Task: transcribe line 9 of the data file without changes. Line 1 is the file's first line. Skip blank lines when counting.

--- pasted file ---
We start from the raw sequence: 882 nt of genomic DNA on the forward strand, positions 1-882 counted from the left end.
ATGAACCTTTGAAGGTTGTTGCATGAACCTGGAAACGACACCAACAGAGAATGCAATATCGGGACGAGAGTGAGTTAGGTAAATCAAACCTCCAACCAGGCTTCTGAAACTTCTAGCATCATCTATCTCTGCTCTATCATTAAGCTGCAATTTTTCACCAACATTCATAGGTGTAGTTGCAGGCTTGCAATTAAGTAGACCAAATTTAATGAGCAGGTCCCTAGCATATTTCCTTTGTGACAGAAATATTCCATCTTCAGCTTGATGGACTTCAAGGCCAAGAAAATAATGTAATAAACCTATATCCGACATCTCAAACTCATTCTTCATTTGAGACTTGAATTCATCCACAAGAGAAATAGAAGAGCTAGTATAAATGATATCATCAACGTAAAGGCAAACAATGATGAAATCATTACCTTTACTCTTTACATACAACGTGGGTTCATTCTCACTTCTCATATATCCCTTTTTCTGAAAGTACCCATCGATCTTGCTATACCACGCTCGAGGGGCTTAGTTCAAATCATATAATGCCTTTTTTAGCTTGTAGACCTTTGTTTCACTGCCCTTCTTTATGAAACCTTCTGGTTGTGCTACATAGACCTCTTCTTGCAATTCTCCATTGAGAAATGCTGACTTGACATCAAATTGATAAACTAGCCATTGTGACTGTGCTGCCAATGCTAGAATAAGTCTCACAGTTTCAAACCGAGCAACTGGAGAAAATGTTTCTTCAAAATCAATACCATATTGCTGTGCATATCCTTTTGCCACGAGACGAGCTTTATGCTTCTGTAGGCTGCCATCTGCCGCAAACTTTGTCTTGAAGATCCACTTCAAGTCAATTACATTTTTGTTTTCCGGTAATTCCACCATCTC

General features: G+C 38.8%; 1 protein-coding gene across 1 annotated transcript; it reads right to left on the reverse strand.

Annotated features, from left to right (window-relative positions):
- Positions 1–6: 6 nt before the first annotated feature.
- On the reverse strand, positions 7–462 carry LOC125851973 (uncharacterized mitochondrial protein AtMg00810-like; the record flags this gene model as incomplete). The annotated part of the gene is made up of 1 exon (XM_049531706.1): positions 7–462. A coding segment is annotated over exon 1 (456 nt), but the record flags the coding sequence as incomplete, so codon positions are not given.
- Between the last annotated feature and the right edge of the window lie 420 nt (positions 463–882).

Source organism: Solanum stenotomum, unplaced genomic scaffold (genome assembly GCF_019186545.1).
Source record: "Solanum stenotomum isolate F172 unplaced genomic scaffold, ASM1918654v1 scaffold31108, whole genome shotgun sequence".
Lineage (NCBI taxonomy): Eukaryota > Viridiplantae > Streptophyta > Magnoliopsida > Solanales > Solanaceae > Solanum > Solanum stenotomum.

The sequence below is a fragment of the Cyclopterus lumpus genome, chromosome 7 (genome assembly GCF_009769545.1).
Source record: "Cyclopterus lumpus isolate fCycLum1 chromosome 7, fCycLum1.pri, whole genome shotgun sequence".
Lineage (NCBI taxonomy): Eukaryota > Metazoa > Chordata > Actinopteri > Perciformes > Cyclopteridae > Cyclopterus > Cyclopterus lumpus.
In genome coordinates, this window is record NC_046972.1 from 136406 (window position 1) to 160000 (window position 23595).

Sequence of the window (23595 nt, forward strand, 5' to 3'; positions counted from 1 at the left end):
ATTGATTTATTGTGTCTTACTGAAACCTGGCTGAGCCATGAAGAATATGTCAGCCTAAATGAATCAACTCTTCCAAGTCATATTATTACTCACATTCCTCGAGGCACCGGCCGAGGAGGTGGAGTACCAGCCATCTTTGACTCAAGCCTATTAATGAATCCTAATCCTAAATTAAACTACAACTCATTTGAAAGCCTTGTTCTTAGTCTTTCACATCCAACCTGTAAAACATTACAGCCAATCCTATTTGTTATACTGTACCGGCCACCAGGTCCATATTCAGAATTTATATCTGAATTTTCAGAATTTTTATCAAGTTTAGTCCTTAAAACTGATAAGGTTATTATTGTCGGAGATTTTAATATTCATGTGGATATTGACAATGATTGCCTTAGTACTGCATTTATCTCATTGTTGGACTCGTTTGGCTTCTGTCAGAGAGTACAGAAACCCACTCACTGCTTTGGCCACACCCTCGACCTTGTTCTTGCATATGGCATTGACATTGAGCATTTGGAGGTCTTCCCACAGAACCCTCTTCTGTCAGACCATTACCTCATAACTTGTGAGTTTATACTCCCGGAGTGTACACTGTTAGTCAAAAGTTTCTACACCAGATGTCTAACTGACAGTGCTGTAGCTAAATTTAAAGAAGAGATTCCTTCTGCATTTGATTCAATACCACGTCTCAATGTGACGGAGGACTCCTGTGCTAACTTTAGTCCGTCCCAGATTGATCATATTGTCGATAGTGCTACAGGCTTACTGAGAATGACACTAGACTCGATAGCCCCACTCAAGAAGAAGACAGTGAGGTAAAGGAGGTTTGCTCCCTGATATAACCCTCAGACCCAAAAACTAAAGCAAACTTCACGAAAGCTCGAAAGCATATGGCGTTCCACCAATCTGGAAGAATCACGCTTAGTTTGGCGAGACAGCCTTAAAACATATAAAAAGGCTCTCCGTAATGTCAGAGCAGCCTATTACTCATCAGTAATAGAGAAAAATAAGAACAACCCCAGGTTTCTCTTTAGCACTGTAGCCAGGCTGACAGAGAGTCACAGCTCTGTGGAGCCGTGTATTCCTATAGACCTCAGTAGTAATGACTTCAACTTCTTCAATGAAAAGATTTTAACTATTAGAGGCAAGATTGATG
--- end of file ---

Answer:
Source record: "Solanum stenotomum isolate F172 unplaced genomic scaffold, ASM1918654v1 scaffold31108, whole genome shotgun sequence".